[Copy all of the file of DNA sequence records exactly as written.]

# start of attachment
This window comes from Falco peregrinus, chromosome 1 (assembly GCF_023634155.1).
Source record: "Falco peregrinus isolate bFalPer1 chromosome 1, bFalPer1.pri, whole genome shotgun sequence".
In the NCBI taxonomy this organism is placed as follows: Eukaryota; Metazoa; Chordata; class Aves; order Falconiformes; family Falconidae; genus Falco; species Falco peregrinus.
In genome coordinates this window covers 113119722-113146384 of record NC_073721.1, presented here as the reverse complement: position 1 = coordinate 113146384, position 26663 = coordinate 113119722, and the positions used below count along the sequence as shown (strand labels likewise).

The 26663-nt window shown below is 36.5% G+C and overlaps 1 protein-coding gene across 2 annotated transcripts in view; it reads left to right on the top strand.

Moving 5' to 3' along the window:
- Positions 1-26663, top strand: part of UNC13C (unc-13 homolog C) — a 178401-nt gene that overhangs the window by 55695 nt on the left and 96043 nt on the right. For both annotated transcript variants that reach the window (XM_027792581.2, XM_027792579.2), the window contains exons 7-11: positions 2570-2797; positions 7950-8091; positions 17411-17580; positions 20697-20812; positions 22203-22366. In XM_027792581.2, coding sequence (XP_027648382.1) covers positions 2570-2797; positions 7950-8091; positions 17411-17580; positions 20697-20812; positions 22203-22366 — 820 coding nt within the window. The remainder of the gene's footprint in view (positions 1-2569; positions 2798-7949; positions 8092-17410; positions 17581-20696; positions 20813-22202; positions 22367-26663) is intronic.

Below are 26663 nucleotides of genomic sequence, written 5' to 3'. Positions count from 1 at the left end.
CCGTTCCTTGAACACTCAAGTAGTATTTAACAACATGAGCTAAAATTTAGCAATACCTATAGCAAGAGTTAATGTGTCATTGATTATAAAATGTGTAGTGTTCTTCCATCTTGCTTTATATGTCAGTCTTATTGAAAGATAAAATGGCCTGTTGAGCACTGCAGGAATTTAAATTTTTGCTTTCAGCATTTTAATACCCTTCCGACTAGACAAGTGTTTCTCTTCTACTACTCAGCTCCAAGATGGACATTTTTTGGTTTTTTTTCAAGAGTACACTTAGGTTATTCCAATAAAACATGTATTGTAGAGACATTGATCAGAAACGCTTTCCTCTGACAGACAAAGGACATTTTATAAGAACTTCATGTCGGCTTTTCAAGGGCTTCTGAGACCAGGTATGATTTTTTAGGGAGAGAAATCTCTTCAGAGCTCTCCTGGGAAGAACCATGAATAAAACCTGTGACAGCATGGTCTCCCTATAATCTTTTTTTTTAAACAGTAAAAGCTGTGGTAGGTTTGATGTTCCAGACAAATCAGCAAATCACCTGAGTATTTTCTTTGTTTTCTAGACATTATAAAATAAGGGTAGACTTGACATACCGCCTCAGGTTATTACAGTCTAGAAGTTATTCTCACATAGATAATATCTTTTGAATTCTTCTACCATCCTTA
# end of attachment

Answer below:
This window comes from Falco peregrinus, chromosome 1 (assembly GCF_023634155.1).
Source record: "Falco peregrinus isolate bFalPer1 chromosome 1, bFalPer1.pri, whole genome shotgun sequence".
In the NCBI taxonomy this organism is placed as follows: Eukaryota; Metazoa; Chordata; class Aves; order Falconiformes; family Falconidae; genus Falco; species Falco peregrinus.
In genome coordinates this window covers 113119722-113146384 of record NC_073721.1, presented here as the reverse complement: position 1 = coordinate 113146384, position 26663 = coordinate 113119722, and the positions used below count along the sequence as shown (strand labels likewise).

The 26663-nt window shown below is 36.5% G+C and overlaps 1 protein-coding gene across 2 annotated transcripts in view; it reads left to right on the top strand.

Moving 5' to 3' along the window:
- Positions 1-26663, top strand: part of UNC13C (unc-13 homolog C) — a 178401-nt gene that overhangs the window by 55695 nt on the left and 96043 nt on the right. For both annotated transcript variants that reach the window (XM_027792581.2, XM_027792579.2), the window contains exons 7-11: positions 2570-2797; positions 7950-8091; positions 17411-17580; positions 20697-20812; positions 22203-22366. In XM_027792581.2, coding sequence (XP_027648382.1) covers positions 2570-2797; positions 7950-8091; positions 17411-17580; positions 20697-20812; positions 22203-22366 — 820 coding nt within the window. The remainder of the gene's footprint in view (positions 1-2569; positions 2798-7949; positions 8092-17410; positions 17581-20696; positions 20813-22202; positions 22367-26663) is intronic.

Below are 26663 nucleotides of genomic sequence, written 5' to 3'. Positions count from 1 at the left end.
CCGTTCCTTGAACACTCAAGTAGTATTTAACAACATGAGCTAAAATTTAGCAATACCTATAGCAAGAGTTAATGTGTCATTGATTATAAAATGTGTAGTGTTCTTCCATCTTGCTTTATATGTCAGTCTTATTGAAAGATAAAATGGCCTGTTGAGCACTGCAGGAATTTAAATTTTTGCTTTCAGCATTTTAATACCCTTCCGACTAGACAAGTGTTTCTCTTCTACTACTCAGCTCCAAGATGGACATTTTTTGGTTTTTTTTCAAGAGTACACTTAGGTTATTCCAATAAAACATGTATTGTAGAGACATTGATCAGAAACGCTTTCCTCTGACAGACAAAGGACATTTTATAAGAACTTCATGTCGGCTTTTCAAGGGCTTCTGAGACCAGGTATGATTTTTTAGGGAGAGAAATCTCTTCAGAGCTCTCCTGGGAAGAACCATGAATAAAACCTGTGACAGCATGGTCTCCCTATAATCTTTTTTTTTAAACAGTAAAAGCTGTGGTAGGTTTGATGTTCCAGACAAATCAGCAAATCACCTGAGTATTTTCTTTGTTTTCTAGACATTATAAAATAAGGGTAGACTTGACATACCGCCTCAGGTTATTACAGTCTAGAAGTTATTCTCACATAGATAATATCTTTTGAATTCTTCTACCATCCTTA